Megan McArdle, “Would a Brown Win Derail Healthcare Reform?” – things I like hearing, from the article: The problem with Brown’s election is not just that it would the Democrats of a seat in the Senate. It’s that it would send a chill down the spine of every Democrat who is not sitting in an ultra-safe, ultra-liberal seat.
Jay Cost, “The Political Blunders of the Obama White House” – from the article: 2009 was not a good year to focus the government so intently on health care reform. The public wanted a greater focus on the recession, but it didn’t really get one. All it got was a hastily constructed, wasteful stimulus bill that was built on the assumption that unemployment would top out at 8%. As unemployment skyrocketed and the recession dragged on, watching the Senate Finance Committee debate insurance co-operatives and Cadillac taxes made it appear that the government was out of touch. Additionally, the pursuit of health care reform was difficult to square with a public that has become increasingly deficit conscious. Very few people believe that these reforms will be “deficit neutral,” and for good reason. This is a massive new entitlement program the Democrats are proposing, and our existing entitlements cost way more than initial projections, and more than we can today afford. One need not be a policy wonk to suspect that the Democrats’ math is more than a little “fuzzy.” This would likely not be a concern if the government were running a surplus or just a small deficit. But the 2009 deficit topped out in the trillions. That is bound to make voters wary of new, expensive entitlement programs.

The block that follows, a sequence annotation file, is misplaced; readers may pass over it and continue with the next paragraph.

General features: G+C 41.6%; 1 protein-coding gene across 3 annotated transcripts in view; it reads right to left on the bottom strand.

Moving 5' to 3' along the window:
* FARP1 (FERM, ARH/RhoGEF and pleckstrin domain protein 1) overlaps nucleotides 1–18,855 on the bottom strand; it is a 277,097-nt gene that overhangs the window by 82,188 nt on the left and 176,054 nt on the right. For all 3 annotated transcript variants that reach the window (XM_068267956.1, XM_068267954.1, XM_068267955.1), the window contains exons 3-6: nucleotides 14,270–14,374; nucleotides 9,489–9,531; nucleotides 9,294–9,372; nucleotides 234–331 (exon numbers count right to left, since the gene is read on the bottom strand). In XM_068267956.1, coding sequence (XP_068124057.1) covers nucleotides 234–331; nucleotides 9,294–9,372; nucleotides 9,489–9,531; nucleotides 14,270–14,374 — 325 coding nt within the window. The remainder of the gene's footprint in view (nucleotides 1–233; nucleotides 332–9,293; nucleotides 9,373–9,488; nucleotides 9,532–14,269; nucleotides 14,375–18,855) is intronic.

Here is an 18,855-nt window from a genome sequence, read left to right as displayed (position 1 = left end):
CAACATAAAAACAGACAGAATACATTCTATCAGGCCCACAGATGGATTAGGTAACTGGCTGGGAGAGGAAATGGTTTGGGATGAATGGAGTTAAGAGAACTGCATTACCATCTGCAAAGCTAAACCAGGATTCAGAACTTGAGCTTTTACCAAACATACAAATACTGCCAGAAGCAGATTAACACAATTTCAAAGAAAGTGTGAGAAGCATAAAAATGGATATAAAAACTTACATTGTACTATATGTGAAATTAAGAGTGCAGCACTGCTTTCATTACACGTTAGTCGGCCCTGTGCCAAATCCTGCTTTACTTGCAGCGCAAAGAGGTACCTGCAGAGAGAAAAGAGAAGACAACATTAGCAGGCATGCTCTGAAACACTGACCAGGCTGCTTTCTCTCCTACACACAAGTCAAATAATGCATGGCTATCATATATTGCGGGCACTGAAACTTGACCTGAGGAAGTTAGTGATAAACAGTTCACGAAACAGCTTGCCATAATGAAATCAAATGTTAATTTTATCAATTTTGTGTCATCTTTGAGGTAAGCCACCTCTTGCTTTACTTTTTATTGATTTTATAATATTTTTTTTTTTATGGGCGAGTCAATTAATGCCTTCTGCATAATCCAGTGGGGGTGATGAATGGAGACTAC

William Zinsser, “Writing English as a Second Language” (h/t aldaily.com) – yeah I have to work on my writing, I know. From the article: Thoreau’s writing moves with simple strength because he uses one active verb after another to push his meaning along. At every point in his sentences you know what you need to know. Here’s a famous sentence from Walden: “I went to the woods because I wished to live deliberately, to front only the essential facts of nature, and see if I could not learn what it had to teach, and not, when I came to die, discover that I had not lived.” Look at all those wonderful short, active verbs: went, wished, front, see, learn, die, discover. We understand exactly what Thoreau is saying. We also know a lot about him—about his curiosity and his vitality. How alive Thoreau is in that sentence! It’s an autobiography in 44 words—39 of which are words of one syllable. Think about that: only five words in that long, elegant sentence have more than one syllable. Short is always better than long.